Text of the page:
Time for a Change?
Would a stopped clock system help eliminate the scourge of time-wasting?
When you first fell in love with football, what was it that first drew you in? A goal kick taking forever? A substitution taking an age as the player trudges off, dragging his feet to eke out every last second? Or maybe a blatant act of feigning injury so everyone could stand around drinking water?
No? Me neither. Nobody loves time wasting.
But we can all remember games totally ruined by time-wasting. One could point out particular games, and how things might have happened differently were this not allowed. I could pick out particular managers who have been more known for encouraging such gamesmanship than others. I could pick out certain players better known for the dark arts. But this isn't about picking out individuals. Whoever you support, time-wasting compromises the integrity of the entire sport, as well as the entertainment for spectators.
But perhaps there is a solution: a stop-clock model comprising two 30-minute halves. Each half would end the first time the ball goes dead after time is up – although not if that is a free-kick or penalty; it’s important that a foul to a player in an advantageous position should not accrue an advantage.
In the NBA or NHL timekeepers are used to decide if a shot was released on time, or if a puck went in before or after time was up. The ‘last play' scenario, though, would heighten the drama, as in rugby, and guard against an important goal being chalked off for being a second too late, which wouldn’t be a good look for the game.
If timekeeping is taken out of referees’ hands and given to a separate official to start and stop the clock when the ball is in and out of play, it allows the referee to focus on the game.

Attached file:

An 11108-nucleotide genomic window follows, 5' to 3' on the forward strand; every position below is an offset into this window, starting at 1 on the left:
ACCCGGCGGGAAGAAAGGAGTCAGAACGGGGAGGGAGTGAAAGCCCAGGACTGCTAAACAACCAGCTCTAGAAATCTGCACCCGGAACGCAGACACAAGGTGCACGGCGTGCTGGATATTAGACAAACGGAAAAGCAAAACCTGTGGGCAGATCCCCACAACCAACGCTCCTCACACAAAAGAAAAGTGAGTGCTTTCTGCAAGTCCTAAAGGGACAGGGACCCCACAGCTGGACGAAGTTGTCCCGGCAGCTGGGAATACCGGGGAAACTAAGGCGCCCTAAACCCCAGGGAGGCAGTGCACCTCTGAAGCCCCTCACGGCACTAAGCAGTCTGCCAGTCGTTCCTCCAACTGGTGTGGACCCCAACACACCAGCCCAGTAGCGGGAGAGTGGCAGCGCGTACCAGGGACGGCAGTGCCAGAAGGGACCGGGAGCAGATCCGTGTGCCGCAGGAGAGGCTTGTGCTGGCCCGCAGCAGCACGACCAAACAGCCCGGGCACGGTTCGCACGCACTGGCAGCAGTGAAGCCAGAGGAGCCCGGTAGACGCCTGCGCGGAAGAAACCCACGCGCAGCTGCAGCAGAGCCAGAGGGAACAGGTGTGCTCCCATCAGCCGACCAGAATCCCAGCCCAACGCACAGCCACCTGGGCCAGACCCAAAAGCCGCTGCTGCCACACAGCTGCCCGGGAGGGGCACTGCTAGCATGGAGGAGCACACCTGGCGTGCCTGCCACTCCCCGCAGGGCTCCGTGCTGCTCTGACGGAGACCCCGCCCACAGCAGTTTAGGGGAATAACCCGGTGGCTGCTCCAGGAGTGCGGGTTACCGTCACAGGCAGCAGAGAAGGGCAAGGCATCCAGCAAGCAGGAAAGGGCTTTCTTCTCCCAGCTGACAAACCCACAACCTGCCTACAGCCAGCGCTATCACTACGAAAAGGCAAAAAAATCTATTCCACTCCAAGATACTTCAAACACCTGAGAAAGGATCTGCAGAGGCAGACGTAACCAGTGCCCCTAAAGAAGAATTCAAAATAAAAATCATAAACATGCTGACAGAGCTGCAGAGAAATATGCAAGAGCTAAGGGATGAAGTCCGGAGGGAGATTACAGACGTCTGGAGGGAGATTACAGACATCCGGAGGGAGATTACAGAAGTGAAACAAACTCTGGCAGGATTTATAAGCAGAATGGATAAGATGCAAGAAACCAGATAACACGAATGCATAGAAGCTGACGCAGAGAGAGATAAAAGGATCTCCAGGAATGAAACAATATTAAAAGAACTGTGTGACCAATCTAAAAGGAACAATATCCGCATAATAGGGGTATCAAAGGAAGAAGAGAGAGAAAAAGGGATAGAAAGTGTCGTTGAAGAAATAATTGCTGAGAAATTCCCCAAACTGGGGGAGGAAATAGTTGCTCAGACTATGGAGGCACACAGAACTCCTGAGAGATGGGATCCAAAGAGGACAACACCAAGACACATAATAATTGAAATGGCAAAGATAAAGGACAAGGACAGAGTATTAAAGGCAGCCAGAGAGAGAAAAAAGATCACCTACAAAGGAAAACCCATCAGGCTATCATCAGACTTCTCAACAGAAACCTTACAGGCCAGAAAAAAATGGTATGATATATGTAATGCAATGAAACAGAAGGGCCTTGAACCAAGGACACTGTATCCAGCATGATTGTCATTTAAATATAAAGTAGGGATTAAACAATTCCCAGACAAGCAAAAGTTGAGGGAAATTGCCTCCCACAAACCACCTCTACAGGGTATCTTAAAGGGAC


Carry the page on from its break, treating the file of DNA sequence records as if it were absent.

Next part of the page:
Referees would be spared having to deal with stoppage time in each half and the resulting pressure that comes from managers and players about exactly how long to keep playing: no more ‘Fergie time’. The system is already implemented in plenty of other sports, such as futsal and field hockey, ensuring that only time when play is active counts.
A counter-argument is the law of unintended consequences, that football would essentially become an extended series of sector plays, because managers and coaches would exploit every stop of the clock to have extended chats with their team about tactics and strategy. The danger is that even without time-wasting, the pace of the game would slow. It's an understandable fear, as anyone who has watched endless scrum resets or line-outs being set up in rugby union will know. However, football is not rugby. Setting up a meaningful scrum is a vastly more complex way of restarting a game anything in football. In futsal, once the player has the ball in their possession, they have four seconds to restart the game, which prevents the game being broken up. There's no reason why football couldn’t give players, say, 10 seconds to restart play.